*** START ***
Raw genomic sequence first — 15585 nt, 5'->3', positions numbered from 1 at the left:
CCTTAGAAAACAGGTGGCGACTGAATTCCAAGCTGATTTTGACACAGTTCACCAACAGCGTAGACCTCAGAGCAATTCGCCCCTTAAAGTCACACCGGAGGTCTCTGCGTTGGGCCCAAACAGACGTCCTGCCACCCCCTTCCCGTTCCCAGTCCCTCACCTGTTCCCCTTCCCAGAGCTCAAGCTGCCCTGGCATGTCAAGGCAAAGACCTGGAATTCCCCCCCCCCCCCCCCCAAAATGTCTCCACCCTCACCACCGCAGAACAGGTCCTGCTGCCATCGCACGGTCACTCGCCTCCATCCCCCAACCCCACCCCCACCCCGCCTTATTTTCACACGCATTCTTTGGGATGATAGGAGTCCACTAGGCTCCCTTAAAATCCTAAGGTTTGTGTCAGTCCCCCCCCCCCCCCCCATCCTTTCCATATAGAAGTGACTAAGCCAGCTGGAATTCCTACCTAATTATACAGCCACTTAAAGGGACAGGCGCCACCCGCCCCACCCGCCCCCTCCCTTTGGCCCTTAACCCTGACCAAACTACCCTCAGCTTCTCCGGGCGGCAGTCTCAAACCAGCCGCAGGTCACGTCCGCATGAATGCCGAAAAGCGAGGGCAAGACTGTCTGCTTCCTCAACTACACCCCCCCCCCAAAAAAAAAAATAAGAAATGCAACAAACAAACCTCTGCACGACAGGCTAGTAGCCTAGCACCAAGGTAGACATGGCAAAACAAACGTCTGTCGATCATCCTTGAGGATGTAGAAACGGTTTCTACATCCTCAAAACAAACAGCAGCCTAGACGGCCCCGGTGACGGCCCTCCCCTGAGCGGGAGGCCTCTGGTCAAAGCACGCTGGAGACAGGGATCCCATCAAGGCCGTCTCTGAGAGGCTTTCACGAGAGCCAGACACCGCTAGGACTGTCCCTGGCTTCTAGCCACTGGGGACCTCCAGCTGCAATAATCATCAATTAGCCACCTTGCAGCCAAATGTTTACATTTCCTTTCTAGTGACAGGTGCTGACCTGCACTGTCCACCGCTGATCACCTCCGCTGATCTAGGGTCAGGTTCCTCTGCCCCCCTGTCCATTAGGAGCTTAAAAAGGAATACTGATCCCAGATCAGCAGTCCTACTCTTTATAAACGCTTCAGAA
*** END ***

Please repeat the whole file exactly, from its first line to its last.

Raw genomic sequence first — 15585 nt, 5'->3', positions numbered from 1 at the left:
CCTTAGAAAACAGGTGGCGACTGAATTCCAAGCTGATTTTGACACAGTTCACCAACAGCGTAGACCTCAGAGCAATTCGCCCCTTAAAGTCACACCGGAGGTCTCTGCGTTGGGCCCAAACAGACGTCCTGCCACCCCCTTCCCGTTCCCAGTCCCTCACCTGTTCCCCTTCCCAGAGCTCAAGCTGCCCTGGCATGTCAAGGCAAAGACCTGGAATTCCCCCCCCCCCCCCCCCAAAATGTCTCCACCCTCACCACCGCAGAACAGGTCCTGCTGCCATCGCACGGTCACTCGCCTCCATCCCCCAACCCCACCCCCACCCCGCCTTATTTTCACACGCATTCTTTGGGATGATAGGAGTCCACTAGGCTCCCTTAAAATCCTAAGGTTTGTGTCAGTCCCCCCCCCCCCCCCCATCCTTTCCATATAGAAGTGACTAAGCCAGCTGGAATTCCTACCTAATTATACAGCCACTTAAAGGGACAGGCGCCACCCGCCCCACCCGCCCCCTCCCTTTGGCCCTTAACCCTGACCAAACTACCCTCAGCTTCTCCGGGCGGCAGTCTCAAACCAGCCGCAGGTCACGTCCGCATGAATGCCGAAAAGCGAGGGCAAGACTGTCTGCTTCCTCAACTACACCCCCCCCCCAAAAAAAAAAATAAGAAATGCAACAAACAAACCTCTGCACGACAGGCTAGTAGCCTAGCACCAAGGTAGACATGGCAAAACAAACGTCTGTCGATCATCCTTGAGGATGTAGAAACGGTTTCTACATCCTCAAAACAAACAGCAGCCTAGACGGCCCCGGTGACGGCCCTCCCCTGAGCGGGAGGCCTCTGGTCAAAGCACGCTGGAGACAGGGATCCCATCAAGGCCGTCTCTGAGAGGCTTTCACGAGAGCCAGACACCGCTAGGACTGTCCCTGGCTTCTAGCCACTGGGGACCTCCAGCTGCAATAATCATCAATTAGCCACCTTGCAGCCAAATGTTTACATTTCCTTTCTAGTGACAGGTGCTGACCTGCACTGTCCACCGCTGATCACCTCCGCTGATCTAGGGTCAGGTTCCTCTGCCCCCCTGTCCATTAGGAGCTTAAAAAGGAATACTGATCCCAGATCAGCAGTCCTACTCTTTATAAACGCTTCAGAA